I'm so dumb, Jeff, that I never connected the "Norman haunting Harry" material to my work until you just pointed it out! Of course, the death of Harry came from Spec #200...although in a very different form. Other moments? I honestly don't know.ReplyDelete
I'm in the middle of a re-read of The Child Within and it hit me that Chabon (who did the story for Spider-Man 2) likely read it as well. Sal Buscema's art, by the way, becomes more impressive with every revisit. I don't think he's ever done better work than he has with you!ReplyDelete
That collaboration was magical, Jeff: Sal and I just meshed from the first panel he drew.ReplyDelete
I've always thought SM3 was directly influenced by your SSM work; right down to Harry sacrificing himself at the last moment to reverse the damage he'd done.ReplyDelete
Unfortunately, SM3 diluted the impact with multiple storylines. In SSM 200, Harry's sacrifice was a moment to itself, and didn't fall in the midst of a fight with two supervillains, or Peter and MJ breaking up. SM3 is one of those films that isn't a total loss by any means, but it certainly didn't transcend or even live up to the source material.
And sometimes that middleground is more frustrating than if they'd just botched everything! As Adele says, "We coulda had it all..."
I'm a big fan of the first two Spidey movies, David -- especially the second one. Number three was a little too cluttered for me. And you're right about the impact of Harry's death being diluted because it was just one element out of too many.ReplyDelete
All that said, Sam Raimi deserves a HUGE amount of credit for bringing Spider-Man to the screen in a faithful, heartfelt and incredibly entertaining, way. Overall, he did a spectacular job.
Oh, I'm absolutely agreed that Raimi deserves all the credit in the world.ReplyDelete
SM2 is still tied with X2 and possibly FIRST CLASS as my favorite comic movies of all time. (But there's SUPERMAN II as well...)
By all accounts, Raimi didn't even want Venom involved, but was pressured by the studio to include him. Gotta sell those toys!!!
I'm more of a SUPERMAN I fan myself, David. It was the ground breaker in the genre. (In fact, I'm listening to the soundtrack right now. I've got an iTunes playlist with TWILIGHT ZONE, STAR TREK, LOST, SUPERMAN, CLOSE ENCOUNTERS and other fun sci-fi music that I sometimes listen to while I work.)ReplyDelete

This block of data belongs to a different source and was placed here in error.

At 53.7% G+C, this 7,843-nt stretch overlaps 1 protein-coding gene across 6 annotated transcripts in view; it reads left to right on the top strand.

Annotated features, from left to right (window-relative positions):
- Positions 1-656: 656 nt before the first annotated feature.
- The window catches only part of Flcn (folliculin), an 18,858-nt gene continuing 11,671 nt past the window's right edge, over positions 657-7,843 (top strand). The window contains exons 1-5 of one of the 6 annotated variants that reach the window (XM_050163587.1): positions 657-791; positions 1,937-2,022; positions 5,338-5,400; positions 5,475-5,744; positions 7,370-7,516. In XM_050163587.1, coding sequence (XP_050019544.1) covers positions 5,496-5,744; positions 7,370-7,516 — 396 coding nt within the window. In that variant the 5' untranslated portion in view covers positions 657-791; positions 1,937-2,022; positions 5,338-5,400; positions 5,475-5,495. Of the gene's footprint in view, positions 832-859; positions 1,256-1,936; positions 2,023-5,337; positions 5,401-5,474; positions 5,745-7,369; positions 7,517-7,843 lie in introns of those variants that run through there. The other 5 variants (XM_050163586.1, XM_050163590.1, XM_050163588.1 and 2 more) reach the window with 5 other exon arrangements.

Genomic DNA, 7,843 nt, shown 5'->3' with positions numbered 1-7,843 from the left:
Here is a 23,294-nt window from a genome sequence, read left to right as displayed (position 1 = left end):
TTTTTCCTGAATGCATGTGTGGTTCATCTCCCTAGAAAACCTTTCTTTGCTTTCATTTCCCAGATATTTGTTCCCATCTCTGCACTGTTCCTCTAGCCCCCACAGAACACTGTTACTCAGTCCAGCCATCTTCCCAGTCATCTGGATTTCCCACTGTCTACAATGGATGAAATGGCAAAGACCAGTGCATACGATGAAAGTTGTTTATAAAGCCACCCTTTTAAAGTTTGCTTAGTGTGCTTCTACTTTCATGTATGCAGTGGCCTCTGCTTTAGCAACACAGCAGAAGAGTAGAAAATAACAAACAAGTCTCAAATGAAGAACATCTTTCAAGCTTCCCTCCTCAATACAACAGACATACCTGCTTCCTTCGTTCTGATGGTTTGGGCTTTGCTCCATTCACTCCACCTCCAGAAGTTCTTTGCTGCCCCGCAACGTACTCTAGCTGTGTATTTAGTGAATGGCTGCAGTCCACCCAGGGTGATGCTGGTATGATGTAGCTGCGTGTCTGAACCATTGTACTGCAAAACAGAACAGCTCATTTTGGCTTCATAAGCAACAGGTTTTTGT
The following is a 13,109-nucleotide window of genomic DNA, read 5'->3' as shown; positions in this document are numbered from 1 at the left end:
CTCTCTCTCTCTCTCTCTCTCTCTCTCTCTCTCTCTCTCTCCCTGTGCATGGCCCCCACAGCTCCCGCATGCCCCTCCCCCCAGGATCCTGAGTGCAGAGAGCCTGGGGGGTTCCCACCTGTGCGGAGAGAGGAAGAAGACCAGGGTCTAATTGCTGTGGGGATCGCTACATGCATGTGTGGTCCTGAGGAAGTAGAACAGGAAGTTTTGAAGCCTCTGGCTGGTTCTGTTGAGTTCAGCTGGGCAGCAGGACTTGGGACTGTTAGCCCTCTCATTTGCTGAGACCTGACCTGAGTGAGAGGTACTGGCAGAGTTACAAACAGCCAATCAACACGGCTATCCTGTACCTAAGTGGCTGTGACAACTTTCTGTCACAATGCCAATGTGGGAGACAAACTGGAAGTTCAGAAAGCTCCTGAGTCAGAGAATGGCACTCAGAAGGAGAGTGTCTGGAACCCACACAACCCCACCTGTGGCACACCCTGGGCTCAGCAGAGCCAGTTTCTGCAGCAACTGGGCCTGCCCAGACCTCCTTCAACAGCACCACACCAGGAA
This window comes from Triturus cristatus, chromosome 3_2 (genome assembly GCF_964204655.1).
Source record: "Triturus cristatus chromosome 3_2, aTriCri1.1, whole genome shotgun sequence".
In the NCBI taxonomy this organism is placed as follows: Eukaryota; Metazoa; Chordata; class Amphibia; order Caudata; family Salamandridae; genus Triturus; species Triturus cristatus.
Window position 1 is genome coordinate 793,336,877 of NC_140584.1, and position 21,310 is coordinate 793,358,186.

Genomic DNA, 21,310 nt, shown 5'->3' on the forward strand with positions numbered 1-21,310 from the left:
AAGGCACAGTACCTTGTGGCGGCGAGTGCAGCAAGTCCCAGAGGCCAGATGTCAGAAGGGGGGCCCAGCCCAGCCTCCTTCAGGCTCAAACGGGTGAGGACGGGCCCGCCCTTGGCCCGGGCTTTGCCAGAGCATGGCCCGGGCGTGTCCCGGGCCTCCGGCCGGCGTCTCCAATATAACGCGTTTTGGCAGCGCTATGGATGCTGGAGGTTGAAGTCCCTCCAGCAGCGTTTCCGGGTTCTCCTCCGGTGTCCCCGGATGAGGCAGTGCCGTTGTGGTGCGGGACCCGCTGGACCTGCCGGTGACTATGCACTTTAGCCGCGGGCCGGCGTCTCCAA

I'd add the first IRON MAN to that list of all-time great superhero movies.
At the risk of sounding juvenille, SUPERMAN II has what every fan really wants: Kryptonians throwing buses at each other!!! :)ReplyDelete
Actually, it's more than that. SMII is such a beautiful balance of charm, humor, over the top villainy and a tragic 'torn between two worlds' love story. It's the comic book film Shakespeare would have written.
And I will never, ever get over my love for Terrence Stamp's Zod. The only comparable villain is Alan Rickman's Hans Grueber from DIE HARD--who not surprisingly, is also an over-the-top villain with a British accent!
IRON MAN is great, too.
And I'd also add Tim Burton's BATMAN films. I don't know why I forgot those! Burton immediately immerses you in his Gotham City in a way that no one else does. Michael Keaton is THE Batman as far as I'm concerned. Such wonderful absurdity ("You have a beautiful eye") and it's more intelligent, truthful and sincere than Nolan's films.
Maybe it's because Burton doesn't spend the entirety of his film yelling, "I'm intelligent, truthful, and sincere!" at his audience. (I like Nolan's films, but they are a weeee bit pretensious.)
Burton's Batman movies, like the Superman films, broke new ground in the genre. They're a little schizophrenic, the tone jumping around too much, but they're bold, creative, fun and they brought the superhero movie to a new level.ReplyDelete
I think the second movie -- if it could be stripped of the Penguin story, leaving only the Batman-Catwoman arc -- would be as perfect a superhero movie as you could find.
I need to watch BATMAN RETURNS again! You might be right. I don't know that I was ever a big fan of DeVito's Penguin, as I preferred him awkward but able to mingle with high society. Flipperless, as it were! But the Batman/Catwoman Bruce/Selina romance, that was gold.ReplyDelete
And as an added note, one of the best things about the Spider-Man films is the Bruce Campbell cameos. I've been watching BURN NOTICE, where he plays Sam Axe, and it's Bruce at his best!ReplyDelete
"Scorn of the Star Sapphire!" and "Time Out for Vengeance!" both aired in the UK last month and have now been shown a few times. I just wanted to say that I greatly enjoyed both of them. Seeing more of Hal Jordan was a treat (great to hear more of Loren Lester) and I was very impressed with this take on Star Sapphire - I was reminded of Dark Phoenix from X-Men. It was also a pleasure to FINALLY see the Creeper, and the identity of the baddie in "Time Out for Vengeance!" was very satisfying.ReplyDelete
Thanks, Paul! As much as I enjoyed writing Green Lantern -- one of my all-time favorite characters -- I really LOVED working on "Time Out..." And, yes, writing the Creeper was a blast. Now there's a character with lots of potential.ReplyDelete